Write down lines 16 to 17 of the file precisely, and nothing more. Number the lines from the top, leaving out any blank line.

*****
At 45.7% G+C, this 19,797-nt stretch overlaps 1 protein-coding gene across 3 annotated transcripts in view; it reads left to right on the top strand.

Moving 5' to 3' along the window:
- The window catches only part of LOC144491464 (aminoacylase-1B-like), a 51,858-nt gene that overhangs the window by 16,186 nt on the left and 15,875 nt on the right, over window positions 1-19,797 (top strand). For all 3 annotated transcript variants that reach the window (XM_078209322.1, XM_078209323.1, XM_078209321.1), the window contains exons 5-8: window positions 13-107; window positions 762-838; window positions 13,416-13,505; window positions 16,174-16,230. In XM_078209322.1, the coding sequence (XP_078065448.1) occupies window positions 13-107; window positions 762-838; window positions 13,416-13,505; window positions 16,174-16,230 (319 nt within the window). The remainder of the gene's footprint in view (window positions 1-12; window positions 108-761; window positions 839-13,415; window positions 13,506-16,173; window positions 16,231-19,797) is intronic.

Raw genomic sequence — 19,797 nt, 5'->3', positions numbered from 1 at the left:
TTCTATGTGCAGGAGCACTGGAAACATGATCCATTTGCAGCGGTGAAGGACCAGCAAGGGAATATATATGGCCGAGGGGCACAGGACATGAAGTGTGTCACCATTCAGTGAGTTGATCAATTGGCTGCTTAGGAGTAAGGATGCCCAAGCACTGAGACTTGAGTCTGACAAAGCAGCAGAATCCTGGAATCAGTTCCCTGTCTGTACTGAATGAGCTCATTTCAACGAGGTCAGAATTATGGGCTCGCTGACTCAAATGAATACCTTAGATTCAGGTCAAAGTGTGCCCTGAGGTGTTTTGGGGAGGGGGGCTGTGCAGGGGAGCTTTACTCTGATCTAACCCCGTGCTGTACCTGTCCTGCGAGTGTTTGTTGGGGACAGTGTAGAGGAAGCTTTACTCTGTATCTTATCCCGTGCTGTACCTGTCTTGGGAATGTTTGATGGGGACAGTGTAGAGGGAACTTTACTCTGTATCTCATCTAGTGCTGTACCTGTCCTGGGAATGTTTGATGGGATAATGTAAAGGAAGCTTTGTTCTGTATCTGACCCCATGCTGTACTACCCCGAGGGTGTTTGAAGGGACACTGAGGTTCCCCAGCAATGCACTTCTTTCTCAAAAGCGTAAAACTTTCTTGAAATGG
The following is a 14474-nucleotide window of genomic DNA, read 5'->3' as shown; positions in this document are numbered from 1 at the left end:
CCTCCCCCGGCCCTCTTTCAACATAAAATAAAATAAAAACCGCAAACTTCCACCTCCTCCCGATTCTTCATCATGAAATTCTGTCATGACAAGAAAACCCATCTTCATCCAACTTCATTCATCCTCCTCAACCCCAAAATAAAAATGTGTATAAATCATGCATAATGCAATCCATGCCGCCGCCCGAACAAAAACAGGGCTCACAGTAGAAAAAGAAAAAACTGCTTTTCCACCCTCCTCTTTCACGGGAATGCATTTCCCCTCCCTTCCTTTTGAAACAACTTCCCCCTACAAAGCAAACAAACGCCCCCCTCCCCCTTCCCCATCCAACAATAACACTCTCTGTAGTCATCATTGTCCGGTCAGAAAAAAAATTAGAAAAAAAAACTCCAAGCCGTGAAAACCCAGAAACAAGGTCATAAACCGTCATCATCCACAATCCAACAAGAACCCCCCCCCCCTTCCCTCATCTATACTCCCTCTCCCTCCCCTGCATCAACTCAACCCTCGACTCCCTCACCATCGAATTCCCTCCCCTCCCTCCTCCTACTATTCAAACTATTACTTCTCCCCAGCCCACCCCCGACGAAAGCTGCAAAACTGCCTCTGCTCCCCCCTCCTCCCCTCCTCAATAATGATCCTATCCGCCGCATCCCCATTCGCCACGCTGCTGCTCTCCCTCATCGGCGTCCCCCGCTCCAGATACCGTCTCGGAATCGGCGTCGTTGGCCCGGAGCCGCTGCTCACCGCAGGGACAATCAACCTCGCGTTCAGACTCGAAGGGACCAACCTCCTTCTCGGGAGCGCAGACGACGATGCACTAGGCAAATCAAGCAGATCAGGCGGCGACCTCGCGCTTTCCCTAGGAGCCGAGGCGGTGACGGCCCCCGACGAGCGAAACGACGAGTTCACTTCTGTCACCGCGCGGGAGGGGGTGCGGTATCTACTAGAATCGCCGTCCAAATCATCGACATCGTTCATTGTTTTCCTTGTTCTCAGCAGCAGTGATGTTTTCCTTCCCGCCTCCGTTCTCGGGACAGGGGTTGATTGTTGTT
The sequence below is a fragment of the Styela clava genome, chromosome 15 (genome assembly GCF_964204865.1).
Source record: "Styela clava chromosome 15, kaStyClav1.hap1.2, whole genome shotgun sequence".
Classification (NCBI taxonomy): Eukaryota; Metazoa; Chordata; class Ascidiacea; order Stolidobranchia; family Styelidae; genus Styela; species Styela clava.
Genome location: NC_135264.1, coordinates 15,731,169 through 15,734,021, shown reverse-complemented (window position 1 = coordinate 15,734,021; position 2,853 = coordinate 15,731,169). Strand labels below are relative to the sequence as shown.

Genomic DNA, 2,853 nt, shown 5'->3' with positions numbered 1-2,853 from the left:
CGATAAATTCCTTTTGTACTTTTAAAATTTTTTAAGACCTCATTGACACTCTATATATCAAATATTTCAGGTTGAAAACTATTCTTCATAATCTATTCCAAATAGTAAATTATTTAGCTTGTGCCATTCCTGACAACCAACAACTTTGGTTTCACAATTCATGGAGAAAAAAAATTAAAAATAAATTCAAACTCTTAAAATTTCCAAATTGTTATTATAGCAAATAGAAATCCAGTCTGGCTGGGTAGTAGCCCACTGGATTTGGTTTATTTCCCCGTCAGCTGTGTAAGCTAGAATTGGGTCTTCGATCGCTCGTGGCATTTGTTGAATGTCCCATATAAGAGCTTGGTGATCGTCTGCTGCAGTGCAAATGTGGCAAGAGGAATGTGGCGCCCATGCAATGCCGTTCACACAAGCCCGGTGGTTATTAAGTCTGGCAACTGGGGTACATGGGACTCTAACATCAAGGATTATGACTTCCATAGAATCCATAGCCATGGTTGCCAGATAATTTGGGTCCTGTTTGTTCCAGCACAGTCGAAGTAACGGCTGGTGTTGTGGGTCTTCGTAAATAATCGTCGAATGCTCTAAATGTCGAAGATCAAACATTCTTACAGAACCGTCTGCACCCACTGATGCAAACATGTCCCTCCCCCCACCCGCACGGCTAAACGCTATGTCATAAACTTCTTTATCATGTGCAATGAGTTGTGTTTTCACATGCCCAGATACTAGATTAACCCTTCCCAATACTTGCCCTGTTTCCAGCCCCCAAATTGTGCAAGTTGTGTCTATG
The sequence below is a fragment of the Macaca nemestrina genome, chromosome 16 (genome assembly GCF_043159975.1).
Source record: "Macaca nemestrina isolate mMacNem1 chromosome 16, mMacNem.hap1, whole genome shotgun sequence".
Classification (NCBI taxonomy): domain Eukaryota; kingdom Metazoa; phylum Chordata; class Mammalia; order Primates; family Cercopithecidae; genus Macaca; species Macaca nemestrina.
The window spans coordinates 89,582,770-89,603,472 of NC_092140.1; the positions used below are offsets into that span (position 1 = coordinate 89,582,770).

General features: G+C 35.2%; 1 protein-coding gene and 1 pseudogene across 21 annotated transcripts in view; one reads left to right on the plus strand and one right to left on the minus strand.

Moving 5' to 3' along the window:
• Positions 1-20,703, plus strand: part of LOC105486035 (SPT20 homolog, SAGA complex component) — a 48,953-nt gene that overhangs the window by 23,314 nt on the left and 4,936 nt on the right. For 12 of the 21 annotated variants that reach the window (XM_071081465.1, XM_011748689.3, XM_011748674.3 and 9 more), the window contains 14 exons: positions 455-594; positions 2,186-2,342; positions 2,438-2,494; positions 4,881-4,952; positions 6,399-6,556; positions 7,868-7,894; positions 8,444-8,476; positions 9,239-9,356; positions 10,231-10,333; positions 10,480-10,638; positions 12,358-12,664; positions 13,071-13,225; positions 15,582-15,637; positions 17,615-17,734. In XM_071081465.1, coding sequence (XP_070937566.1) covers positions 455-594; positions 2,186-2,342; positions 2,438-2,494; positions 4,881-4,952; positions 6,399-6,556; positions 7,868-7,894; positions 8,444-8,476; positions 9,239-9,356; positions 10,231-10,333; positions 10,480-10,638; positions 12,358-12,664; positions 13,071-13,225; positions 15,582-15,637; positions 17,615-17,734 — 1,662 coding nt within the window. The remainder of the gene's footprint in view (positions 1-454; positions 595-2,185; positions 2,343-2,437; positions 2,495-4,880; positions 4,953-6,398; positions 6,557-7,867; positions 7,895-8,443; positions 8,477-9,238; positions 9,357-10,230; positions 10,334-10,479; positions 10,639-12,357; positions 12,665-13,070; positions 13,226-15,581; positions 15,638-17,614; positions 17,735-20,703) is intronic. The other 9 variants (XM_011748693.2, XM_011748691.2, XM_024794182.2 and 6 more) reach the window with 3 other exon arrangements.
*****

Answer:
Classification (NCBI taxonomy): domain Eukaryota; kingdom Metazoa; phylum Chordata; class Mammalia; order Primates; family Cercopithecidae; genus Macaca; species Macaca nemestrina.
The window spans coordinates 89,582,770-89,603,472 of NC_092140.1; the positions used below are offsets into that span (position 1 = coordinate 89,582,770).